Fortum’s frustrated shareholders tested Fortum’s management and state representatives for several hours at the energy company’s extraordinary general meeting in Helsinki’s Kulttuuritalo on Wednesday.
The state investment company Solidiumin One of the conditions of the emergency loan granted to Fortum was that Fortum must raise the first installment of the loan by the end of September. Fortum said at the end of September that it had taken out a 350 million euro loan from Solidium.
Chairman of the Board of Suomen Sakesæstäätägi Karri Strait examined especially by the financial advisor May Strandbergia from the ownership steering department of the government office about why the financing conditions had to be made so strict that Fortum had to raise the loan installment by the end of September
“It doesn’t work for me to explain that Solidium needs to secure financing,” Salmi growled.
The same thing was also wondered in the second speech.
“It’s hard to understand that 350 million requires big arrangements, because of which the whole package had to be tied up by the end of September,” it was stated in the speech.
Stranberg said in his answer that the state has acted like a responsible owner, serving the interests of the company and all shareholders.
“The arrangement is based on market conditions and it was arranged on a critical schedule during the weekend,” he answered.
He justified the deadline of the end of September with the fact that the financing is bridge financing, which the state organized in the role of the owner. According to Strandberg, the state simultaneously organized a ten billion loan and guarantee program for the entire energy industry.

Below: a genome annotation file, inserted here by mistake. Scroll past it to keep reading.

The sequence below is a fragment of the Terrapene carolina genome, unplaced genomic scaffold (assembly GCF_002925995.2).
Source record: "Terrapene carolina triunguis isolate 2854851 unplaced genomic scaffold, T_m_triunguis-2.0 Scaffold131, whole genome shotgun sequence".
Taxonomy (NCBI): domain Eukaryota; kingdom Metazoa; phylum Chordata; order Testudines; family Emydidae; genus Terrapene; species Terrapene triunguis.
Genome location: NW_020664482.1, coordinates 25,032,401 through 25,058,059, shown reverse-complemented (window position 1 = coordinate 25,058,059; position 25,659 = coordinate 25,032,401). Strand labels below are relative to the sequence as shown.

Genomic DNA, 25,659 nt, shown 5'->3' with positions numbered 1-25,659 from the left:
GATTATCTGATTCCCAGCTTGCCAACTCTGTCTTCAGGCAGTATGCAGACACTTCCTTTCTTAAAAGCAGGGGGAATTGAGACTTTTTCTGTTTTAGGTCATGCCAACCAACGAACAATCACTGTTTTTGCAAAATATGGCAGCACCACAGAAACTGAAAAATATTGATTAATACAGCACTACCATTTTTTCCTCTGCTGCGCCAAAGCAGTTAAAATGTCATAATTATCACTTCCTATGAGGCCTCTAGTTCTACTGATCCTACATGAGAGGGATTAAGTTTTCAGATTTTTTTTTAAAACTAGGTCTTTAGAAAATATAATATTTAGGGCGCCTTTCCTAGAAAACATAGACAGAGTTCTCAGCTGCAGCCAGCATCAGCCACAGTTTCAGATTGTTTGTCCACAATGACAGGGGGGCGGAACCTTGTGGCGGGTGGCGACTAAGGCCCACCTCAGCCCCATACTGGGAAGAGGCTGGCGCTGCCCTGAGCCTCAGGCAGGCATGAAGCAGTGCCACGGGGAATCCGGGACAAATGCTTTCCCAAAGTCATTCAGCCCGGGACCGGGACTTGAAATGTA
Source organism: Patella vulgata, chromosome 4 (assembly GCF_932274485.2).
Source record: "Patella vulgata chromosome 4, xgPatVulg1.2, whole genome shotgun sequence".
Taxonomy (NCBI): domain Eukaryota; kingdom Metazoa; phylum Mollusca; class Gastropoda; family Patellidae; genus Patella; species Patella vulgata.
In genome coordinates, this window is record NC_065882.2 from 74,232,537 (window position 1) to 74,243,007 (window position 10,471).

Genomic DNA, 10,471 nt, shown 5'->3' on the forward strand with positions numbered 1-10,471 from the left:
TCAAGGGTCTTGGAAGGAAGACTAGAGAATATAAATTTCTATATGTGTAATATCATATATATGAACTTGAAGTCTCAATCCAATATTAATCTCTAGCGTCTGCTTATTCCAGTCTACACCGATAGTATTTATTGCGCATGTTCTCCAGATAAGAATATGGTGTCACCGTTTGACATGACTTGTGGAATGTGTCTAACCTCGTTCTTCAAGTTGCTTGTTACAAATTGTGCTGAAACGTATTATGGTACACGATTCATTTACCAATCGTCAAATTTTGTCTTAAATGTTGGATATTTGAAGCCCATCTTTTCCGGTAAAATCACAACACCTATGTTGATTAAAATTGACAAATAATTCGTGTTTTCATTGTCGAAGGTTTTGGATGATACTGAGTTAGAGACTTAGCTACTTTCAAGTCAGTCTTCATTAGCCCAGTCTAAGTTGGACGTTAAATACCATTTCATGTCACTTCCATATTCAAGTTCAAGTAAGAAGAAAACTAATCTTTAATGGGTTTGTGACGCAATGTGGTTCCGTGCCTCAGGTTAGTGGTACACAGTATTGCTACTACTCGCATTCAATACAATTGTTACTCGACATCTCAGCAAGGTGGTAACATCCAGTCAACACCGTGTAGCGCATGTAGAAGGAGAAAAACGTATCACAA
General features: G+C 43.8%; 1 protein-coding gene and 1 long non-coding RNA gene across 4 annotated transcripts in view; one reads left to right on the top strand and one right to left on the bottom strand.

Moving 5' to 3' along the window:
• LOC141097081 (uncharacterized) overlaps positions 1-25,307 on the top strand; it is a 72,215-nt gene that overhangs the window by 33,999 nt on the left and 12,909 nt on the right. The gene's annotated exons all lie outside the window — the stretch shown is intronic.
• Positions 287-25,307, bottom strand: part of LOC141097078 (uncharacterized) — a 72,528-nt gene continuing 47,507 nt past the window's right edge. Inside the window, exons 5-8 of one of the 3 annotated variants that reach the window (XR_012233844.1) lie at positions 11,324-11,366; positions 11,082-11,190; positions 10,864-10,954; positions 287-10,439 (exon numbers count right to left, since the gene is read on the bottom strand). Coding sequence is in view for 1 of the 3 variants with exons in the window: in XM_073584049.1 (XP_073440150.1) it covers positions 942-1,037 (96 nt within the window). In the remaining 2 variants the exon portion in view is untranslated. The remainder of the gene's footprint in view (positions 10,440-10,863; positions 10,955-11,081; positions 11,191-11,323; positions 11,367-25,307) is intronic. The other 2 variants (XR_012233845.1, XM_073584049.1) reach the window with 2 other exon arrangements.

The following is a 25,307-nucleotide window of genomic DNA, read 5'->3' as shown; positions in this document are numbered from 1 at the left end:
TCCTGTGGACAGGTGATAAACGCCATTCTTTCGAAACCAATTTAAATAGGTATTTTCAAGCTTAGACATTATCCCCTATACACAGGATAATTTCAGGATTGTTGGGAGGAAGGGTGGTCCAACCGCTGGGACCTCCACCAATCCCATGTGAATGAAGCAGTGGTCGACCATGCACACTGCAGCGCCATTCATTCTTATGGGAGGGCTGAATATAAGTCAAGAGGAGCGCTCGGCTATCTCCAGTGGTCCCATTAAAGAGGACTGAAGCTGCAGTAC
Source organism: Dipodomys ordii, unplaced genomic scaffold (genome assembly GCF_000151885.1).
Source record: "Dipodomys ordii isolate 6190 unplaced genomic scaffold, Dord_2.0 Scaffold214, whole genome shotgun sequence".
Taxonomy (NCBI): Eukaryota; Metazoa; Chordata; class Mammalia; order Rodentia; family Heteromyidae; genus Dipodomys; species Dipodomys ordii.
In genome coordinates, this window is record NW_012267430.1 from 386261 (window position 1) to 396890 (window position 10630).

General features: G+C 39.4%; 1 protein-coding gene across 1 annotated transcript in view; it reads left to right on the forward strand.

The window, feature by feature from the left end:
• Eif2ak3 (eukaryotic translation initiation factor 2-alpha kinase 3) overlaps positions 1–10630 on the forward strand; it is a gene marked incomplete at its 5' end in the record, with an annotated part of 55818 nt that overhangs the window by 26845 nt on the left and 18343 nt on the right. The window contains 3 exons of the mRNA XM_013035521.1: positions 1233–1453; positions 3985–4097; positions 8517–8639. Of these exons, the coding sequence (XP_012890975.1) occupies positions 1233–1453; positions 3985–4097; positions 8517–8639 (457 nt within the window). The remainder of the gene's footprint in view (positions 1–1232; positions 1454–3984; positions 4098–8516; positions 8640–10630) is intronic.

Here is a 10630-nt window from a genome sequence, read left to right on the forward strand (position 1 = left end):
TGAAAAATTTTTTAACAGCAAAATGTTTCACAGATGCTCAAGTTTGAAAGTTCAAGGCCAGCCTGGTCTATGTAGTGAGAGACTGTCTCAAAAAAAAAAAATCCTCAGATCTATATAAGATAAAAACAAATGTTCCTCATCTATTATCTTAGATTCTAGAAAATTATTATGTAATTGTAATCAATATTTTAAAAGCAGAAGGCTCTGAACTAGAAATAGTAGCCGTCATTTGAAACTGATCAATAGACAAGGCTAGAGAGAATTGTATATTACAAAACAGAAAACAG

“The situation presented to us by Fortum was such that the bridge financing had to be put in place immediately,” he answered.
“It is not true that there were no other options”
CEO of Suomen Sakesävästätti Victor Snellman said in his speech, how the board and management have heard the claim at the general meeting that there was no other option.
“That is not true. It may be that they believe there were no better options. Other options would have been to issue shares to all shareholders, offer a loan instrument to all shareholders and so on,” commented Snellman.
“And there are still other options. For example, Solidium could offer these loan instruments to us shareholders in relation to share ownership, which means that we would practically finance this bridging financing through Solidium and we would also get shares as deal makers”, he suggests.
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